How Augmented Reality Will Change How You Buy Furniture

Thanks to a new Google 3D technology named Tango, mobile devices will be able to insert virtual images into a real place

Wayfair's app lets you see how their products will look in your house. (Wayfair)
smithsonian.com

If visualizing how a new couch will look in your living room is a skill you’ve never mastered, take heart. In the future, your smart phone will be able to do it for you.  

This fall, Lenovo, the Chinese tech company, will unveil the Phab 2 Pro, a smartphone with an oversized screen—more than six inches wide—and a unique ability: It will be able to see. Not quite the way we humans do, but pretty close. 

The Phab 2 will be the first phone to use a “vision” technology called “Tango” that Google has been working on for several years. Through the use of motion-tracking cameras, sensors and sophisticated software, Tango makes it possible for a mobile device to not only create 3D maps of indoor spaces, but also to reorient the map based on where the phone is in those spaces. For instance, Phab 2 phones will have depth perception, thanks to a sensor that uses infrared light to gauge depth by how light is shaped by objects in a room. 

A phone today can’t really “see” anything beyond what appears on its screen. With Tango, though, it will be able to stay aware of where windows, doors and objects are, even as the device is moved to different locations in that room. In that sense, it would perceive space much as we do. Like us, it wouldn’t need to be facing a door to know where it is.   

This is a big leap in phone functionality. It also provides a glimpse of the potential of augmented reality (AR) and virtual reality (VR) in our daily lives, beyond the world of gaming. AR adds a layer of digital data or images to the real world, while VR replaces or replicates an environment with an entirely digital version.

Interior motives

Which brings us back to the new couch dilemma. Once a Phab 2 phone creates a map of a room and stores it, you’d be able to select a digitized image of a piece of furniture, insert it on to the 3D map, and then move it around so you could see how it looks in different places and from different angles.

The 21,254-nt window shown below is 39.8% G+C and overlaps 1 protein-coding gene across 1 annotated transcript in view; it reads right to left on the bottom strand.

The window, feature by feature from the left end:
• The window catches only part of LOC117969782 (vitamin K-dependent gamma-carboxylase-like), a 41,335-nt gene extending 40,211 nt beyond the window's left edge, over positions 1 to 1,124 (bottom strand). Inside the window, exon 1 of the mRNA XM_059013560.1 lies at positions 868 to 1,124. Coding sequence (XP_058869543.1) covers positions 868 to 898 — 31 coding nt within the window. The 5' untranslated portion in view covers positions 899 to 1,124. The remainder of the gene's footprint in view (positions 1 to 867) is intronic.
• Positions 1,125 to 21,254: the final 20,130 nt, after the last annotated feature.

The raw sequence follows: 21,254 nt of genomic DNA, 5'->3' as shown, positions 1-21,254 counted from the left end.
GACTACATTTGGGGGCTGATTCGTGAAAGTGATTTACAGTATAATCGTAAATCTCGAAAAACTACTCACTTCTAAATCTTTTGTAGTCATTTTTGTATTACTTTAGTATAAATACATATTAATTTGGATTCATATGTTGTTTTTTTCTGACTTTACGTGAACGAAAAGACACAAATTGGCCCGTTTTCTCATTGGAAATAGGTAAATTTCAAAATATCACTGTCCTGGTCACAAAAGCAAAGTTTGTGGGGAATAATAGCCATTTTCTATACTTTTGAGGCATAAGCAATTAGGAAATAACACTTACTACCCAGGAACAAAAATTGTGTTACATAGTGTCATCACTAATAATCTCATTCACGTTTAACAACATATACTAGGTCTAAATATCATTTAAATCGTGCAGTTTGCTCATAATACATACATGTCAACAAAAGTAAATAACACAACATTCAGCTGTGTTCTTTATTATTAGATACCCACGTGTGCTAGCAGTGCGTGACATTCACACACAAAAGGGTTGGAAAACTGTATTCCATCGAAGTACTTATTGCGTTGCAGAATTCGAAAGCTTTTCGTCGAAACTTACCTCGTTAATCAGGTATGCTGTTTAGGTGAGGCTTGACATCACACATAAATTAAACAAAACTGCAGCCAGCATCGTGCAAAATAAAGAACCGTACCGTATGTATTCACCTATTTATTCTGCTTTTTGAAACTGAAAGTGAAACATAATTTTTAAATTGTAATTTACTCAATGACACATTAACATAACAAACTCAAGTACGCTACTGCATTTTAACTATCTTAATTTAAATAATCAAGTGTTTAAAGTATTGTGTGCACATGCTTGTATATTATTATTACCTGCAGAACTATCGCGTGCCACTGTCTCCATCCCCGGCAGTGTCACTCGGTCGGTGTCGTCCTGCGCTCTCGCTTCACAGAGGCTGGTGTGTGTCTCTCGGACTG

Not surprisingly, one of the first companies to embrace the technology is Lowe’s, the home improvement chain. It will have its own Tango app, called Lowe’s Vision, available this fall. Shoppers will  able to point their Phab 2 smart phone at a space in their kitchen and see how different models of refrigerators, for example, would look there. Lowe’s will also take the unusual step of selling this particular Lenovo model phone in its stores. The retail price will be $499.

Another early adopter of Tango is Wayfair, the Boston-based online furniture store. It’s coming out with its own app, called  WayfairView, which is similar to what Lowe’s has developed. The app will let users select 3D images of the company’s furniture and use their phone’s touch screen to position objects on a virtual version of their homes’ floors, walls or ceilings—functionality that will take most of the guesswork out of shopping for furniture online, and mean fewer returns for Wayfair. The phone will also be able to take very precise measurements of indoor spaces.

Mapping the indoor world

These apps offer more of a real-world experience than how some retailers have started using virtual reality to engage customers. In April, IKEA unveiled a virtual reality app that allows shoppers to put on a headset and explore different styles of virtual kitchens. While in that digital world, they can design their own versions by changing colors and other features. But it’s meant to provide more of a fun, learning experience for customers than be an actual shopping tool. IKEA wants shoppers to give it feedback on the pilot program, running through the end of August, so it can refine how it uses VR in the future.

Lowe’s has been offering the same type of VR experience with its Holoroom kiosks in 19 of its stores since late last year. Shoppers can play out their design fantasies in virtual kitchens and bathrooms. Again, the point is to give people ideas rather than help them actually buy products.

So if, as it seems, AR has the edge over VR when it comes to online shopping, it has Google Tango to thank. But, that technology’s greatest potential may be as an indoor mapping tool. It could become the indoors version of Google Maps by allowing 3D maps to be created of big interior spaces, such as airports, arenas or malls. That way you could be guided through even the most confusing buildings.

According to a recent report in Bloomberg Technology, Google is working on a system that would allow Tango smartphones to share these maps with other devices. And that could enable it to eventually connect them all into a massive, detailed representation of a lot of the world’s buildings and what’s inside them.

Google never thinks small.

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